SURREY TABERNACLE PULPIT.

 

TOPHET

 SERMON –Preached on Sunday Morning JANUARY 9th, 1870, by

MR. JAMES WELLS

 

AT THE NEW SURREY TABERNACLE, WANSEY STREET

 

VOL. XII. - No. 583.

 

 

“For Tophet is ordained of old; yea, for the king it is prepared; he hath made it deep and large; the pile thereof is fire and much wood; the breath of the Lord, like a stream of brimstone, doth kindle it.” —Isaiah xxx. 33.

 

THE 31st verse of the' 7th of Jeremiah will show us What this Tophet was. We there read, “They have built the high places of Tophet, which is in the valley of the son of Hinnom, to burn their sons and their daughters in the fire; which I commanded them not,” said the Lord neither came it into my heart. So that this Tophet was a very hell, and is thus made evidently a type of hell itself. This is what it was. Then in Joshua you learn where it was. You learn from Jeremiah that it was in the valley of the son of Hinnom, and in the 8th verse of the 15th of Joshua you learn that, this valley of the son of Hinnom was on “the south side of the Jebusite; the same is Jerusalem,” I have quoted these verses to show that the Bible itself gives us a great deal of information upon matters, which enables us sometimes more clearly to enter into the solemn and spiritual intention of such scriptures.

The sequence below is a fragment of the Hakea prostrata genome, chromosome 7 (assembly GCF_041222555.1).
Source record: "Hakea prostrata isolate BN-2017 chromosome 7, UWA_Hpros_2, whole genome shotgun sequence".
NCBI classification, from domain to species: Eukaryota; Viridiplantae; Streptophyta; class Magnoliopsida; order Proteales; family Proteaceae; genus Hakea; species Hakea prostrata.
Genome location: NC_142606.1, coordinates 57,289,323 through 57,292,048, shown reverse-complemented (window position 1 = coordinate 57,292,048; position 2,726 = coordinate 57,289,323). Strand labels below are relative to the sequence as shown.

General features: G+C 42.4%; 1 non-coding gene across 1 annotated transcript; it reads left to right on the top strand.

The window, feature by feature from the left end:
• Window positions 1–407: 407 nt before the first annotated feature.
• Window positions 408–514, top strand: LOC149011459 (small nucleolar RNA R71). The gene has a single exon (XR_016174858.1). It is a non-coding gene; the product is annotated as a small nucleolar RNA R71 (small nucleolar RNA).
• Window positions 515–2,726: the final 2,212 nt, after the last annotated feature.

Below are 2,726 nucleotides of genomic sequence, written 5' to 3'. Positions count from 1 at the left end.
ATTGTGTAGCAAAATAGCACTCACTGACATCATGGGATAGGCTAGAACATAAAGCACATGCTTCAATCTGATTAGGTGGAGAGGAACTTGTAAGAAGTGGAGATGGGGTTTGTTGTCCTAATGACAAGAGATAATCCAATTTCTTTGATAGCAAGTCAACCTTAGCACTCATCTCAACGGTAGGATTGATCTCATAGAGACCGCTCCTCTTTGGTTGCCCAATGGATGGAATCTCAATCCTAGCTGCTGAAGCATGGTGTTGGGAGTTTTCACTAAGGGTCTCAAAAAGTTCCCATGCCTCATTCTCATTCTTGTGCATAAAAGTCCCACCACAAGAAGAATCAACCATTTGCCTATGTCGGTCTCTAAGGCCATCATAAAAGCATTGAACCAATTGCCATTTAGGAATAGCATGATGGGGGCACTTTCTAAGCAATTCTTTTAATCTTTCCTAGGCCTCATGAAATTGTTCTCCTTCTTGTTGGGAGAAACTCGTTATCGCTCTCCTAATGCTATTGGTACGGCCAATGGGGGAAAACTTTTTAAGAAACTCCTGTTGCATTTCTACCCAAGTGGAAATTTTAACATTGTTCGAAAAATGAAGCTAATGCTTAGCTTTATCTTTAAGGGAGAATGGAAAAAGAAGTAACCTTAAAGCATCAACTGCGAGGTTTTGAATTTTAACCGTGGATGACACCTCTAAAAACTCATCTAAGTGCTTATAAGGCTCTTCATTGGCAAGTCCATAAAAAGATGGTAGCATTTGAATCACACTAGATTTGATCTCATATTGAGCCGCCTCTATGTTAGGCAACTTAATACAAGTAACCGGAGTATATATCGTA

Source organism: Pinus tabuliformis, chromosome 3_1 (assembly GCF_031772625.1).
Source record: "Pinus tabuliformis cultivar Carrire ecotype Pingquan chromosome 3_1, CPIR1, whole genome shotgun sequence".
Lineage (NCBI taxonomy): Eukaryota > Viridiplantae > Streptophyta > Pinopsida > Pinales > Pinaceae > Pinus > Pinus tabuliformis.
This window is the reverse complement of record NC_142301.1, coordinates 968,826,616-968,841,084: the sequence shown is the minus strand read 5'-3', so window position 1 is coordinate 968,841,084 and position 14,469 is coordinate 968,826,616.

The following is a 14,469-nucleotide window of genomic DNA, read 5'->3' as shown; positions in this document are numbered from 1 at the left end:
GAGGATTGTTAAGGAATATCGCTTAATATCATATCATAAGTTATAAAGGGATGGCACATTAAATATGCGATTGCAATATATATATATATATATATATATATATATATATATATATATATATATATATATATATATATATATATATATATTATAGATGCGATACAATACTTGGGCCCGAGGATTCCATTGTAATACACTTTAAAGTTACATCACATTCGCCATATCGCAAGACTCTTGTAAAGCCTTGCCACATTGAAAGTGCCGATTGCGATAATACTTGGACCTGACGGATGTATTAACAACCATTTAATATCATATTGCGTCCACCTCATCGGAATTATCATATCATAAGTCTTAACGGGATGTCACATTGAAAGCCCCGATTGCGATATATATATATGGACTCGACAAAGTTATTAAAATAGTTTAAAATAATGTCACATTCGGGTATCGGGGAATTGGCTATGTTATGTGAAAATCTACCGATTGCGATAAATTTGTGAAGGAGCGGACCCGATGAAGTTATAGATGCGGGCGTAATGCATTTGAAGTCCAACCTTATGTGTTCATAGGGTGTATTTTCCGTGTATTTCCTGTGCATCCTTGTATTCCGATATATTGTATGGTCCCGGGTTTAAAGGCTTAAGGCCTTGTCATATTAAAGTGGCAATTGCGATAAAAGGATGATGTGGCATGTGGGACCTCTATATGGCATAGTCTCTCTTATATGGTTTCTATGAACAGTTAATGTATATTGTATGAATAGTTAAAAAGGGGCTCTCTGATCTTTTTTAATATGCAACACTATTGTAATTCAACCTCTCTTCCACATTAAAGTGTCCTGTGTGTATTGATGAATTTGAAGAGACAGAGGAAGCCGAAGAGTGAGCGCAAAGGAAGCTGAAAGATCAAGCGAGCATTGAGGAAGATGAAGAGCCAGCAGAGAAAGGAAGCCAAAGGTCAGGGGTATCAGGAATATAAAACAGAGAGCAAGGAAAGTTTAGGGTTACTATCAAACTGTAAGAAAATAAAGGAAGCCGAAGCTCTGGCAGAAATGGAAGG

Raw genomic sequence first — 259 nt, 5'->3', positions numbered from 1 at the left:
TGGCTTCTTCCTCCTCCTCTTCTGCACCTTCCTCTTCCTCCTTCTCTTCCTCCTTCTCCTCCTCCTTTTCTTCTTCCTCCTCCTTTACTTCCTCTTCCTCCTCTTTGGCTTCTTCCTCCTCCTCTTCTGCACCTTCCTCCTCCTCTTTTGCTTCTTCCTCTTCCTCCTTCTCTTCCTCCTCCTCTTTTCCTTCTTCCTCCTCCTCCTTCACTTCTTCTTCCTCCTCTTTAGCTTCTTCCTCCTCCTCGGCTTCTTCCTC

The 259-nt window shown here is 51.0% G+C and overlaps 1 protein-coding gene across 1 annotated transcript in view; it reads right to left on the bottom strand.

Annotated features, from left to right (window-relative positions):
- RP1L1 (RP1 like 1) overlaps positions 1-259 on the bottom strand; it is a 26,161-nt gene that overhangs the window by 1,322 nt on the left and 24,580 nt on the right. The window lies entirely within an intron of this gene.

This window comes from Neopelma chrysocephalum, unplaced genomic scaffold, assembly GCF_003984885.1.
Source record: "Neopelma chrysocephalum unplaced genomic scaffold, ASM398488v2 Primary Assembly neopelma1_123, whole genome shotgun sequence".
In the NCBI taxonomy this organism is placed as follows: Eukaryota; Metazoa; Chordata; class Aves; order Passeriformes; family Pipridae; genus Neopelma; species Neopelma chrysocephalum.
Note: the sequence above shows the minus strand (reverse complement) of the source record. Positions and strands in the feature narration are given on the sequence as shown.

I shall deal with our text as referring to the ultimate destiny of the lost. I should not like any of you to be able to say,—Well, we have attended from time to time the Surrey Tabernacle, but we haven’t so, much as heard whether there be a hell; we have heard nothing about what that hell is; we have scarcely heard anything about the wrath to come, or what that wrath is; and therefore hardly know why so much ado has been made concerning a Savior, when the hell hereafter and the wrath to come have scarcely been touched upon. I should be very sorry for you to be able to go away and say this. And when we view our text as relating to the destiny of the lost, what a tremendous scene does it bring before us. When I look at the hell which sin has entailed, the almightiness of the wrath which must ere long be poured out; when l look at the endless duration of that hell, I am ready to ask whether there is a man or woman in all Christendom so earnest in their religion as the infinite and eternal importance of the subject demands. I know it is one of the greatest griefs to my mind that I do not feel more solemnly the weightiness of these things, and am not made more earnest in these eternal matters. Well for us that there was one on earth to plead our cause, who, was perfect in his earnestness. He lived earnestly, and prayed earnestly, and died earnestly, and pleads our cause earnestly, and abides by us earnestly. We may well prize this wondrous Redeemer, that hath by such great suffering delivered us from so great a death. Also I may just observe that this Tophet being ordained of old, it was in the first place formed and ordained by men; for the Lord was not the author of this literal Tophet. And as to the word Tophet itself, it is very uncertain as to its etymology; but I think the idea that the majority of the learned agree upon is, that it means “the place of burning.” But when we take the antitypical Tophet, hell, then we see that hell is that place and that punishment that God himself hath appointed as the reward of sin. Thus, then I shall this morning try to set before, you some of the awfulness of the things contained in our text. In so doing, I notice, first, the King; secondly, the dimensions of this Tophet,—it is “deep and large”, thirdly, its contents “the pile thereof is fire and much wood and fourthly, the completion of the woe; - “the breath of the Lord, like a stream of brimstone, doth kindle it;.”